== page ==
By Yolanda S. Mullins on July 07 2018 04:46:16
Fortunately for me, a wonderful 3rd grade teacher gave us the solution. It helped that he was male, and my 8-year-old daughter had a major crush on him. She ate up every word that man said, so when he taught her to skip count to some familiar tunes she came home singing her math just for fun.
Ask family to quiz you on your multiplication tables. Once you have studied them enough to know them well, ask your family to quiz you on the tables you have just learned. This will help you remember them long term and keep the numbers fresh in your head. When you have all the tables memorized, ask them to quiz you on all of the numbers, not just one number at a time.
If you make your own, you can just draw three circles on a page and then 2-5 triangles on a page, and ask the child to match each circle with a triangle by drawing a line from shape to shape. Vary the shapes and the amounts. Sometimes the amounts should be equal, sometimes not.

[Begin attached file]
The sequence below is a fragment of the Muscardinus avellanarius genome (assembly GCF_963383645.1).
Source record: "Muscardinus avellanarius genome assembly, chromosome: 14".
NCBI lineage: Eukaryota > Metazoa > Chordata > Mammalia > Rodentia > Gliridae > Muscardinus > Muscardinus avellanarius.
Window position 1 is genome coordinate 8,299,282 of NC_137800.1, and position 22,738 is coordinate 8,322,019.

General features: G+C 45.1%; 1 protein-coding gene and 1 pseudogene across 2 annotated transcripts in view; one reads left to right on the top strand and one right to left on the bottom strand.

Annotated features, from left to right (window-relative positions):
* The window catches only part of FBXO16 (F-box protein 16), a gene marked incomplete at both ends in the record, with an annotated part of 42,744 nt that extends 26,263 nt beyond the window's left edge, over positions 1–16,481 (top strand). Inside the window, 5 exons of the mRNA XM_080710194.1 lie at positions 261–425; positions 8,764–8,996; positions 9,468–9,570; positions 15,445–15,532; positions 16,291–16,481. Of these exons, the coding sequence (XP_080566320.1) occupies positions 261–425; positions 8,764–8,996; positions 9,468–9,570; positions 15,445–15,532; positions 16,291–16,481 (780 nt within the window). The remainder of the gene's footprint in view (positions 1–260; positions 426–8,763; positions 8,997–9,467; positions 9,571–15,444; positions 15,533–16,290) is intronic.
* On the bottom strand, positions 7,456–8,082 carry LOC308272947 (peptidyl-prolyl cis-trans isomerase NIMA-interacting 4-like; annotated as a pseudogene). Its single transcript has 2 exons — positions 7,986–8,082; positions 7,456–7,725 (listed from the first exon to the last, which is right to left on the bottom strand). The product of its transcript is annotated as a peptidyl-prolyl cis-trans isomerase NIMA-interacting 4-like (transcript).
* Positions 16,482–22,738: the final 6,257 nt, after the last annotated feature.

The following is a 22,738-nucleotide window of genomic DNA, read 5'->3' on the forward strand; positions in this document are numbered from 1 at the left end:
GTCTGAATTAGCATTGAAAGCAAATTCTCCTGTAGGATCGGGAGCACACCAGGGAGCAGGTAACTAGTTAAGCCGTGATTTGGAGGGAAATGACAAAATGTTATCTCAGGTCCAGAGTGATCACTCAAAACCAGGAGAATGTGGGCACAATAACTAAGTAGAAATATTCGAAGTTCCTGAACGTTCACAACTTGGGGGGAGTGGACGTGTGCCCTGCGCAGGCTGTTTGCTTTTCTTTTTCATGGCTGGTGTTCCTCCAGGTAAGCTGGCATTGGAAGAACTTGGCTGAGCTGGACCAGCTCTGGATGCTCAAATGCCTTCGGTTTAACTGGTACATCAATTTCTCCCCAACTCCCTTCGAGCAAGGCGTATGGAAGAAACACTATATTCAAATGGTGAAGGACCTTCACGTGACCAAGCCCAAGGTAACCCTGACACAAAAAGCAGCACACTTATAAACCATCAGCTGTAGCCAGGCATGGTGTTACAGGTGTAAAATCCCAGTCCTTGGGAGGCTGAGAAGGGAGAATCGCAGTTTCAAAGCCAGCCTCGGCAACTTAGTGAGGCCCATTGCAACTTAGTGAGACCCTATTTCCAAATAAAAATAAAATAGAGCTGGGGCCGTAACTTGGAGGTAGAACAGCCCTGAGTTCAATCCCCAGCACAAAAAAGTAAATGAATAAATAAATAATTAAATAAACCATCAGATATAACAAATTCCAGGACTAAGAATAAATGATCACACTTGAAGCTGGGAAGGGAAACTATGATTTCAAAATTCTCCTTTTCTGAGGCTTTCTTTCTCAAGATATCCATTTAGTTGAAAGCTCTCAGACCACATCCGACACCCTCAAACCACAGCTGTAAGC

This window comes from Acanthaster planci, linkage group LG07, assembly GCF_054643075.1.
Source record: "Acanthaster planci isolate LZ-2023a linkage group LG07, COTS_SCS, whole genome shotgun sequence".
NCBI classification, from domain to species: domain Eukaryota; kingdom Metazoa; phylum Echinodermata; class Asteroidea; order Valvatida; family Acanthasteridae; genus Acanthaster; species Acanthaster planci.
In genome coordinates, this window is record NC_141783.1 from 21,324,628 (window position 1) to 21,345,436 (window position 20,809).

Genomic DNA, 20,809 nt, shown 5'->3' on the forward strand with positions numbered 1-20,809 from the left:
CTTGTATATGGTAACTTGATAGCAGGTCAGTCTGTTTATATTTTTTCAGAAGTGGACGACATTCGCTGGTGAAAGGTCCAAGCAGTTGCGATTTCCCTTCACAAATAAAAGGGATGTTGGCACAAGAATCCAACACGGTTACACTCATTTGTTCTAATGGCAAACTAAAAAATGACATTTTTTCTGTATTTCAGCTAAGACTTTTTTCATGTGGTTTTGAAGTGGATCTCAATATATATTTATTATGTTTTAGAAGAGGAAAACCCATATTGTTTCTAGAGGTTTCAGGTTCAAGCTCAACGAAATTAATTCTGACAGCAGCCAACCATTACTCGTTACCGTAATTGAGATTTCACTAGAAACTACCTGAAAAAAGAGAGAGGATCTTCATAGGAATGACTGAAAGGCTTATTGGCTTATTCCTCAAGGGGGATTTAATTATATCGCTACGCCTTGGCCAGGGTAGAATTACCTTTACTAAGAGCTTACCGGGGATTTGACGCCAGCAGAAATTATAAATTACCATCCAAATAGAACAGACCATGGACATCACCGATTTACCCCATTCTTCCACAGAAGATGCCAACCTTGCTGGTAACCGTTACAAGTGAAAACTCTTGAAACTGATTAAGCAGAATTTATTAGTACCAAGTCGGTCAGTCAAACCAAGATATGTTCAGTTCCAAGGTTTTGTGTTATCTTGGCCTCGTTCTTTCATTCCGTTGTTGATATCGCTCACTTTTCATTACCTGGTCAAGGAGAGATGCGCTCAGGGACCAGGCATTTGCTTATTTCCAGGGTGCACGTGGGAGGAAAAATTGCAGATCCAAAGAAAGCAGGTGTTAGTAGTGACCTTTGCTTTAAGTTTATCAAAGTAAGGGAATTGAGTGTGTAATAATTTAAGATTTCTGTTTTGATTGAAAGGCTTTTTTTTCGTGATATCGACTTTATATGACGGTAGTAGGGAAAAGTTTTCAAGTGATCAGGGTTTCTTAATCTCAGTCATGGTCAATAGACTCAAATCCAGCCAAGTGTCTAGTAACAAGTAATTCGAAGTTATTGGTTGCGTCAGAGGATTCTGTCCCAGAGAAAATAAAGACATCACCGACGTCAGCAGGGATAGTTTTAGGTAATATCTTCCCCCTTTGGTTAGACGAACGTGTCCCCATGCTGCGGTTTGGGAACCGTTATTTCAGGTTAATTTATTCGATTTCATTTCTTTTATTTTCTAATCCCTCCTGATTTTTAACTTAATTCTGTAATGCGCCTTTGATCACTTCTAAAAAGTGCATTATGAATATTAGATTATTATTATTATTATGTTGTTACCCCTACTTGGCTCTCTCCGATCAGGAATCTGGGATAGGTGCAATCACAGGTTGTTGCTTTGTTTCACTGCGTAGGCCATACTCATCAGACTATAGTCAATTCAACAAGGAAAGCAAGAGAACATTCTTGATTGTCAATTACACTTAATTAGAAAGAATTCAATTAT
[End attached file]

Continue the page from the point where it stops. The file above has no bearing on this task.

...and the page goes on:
Students usually begin learning basic multiplication by second grade. This skill will be essential as kids advance in class and study advanced concepts like algebra. Many teachers recommend using times tables to learn how to multiply because they allow students to begin with small numbers and work their way up. The grid-like structures make it easy to visualize how numbers increase as they are multiplied. They are also efficient. You can complete most times tables worksheets in one or two minutes, and students can track their performance to see how they improve over time.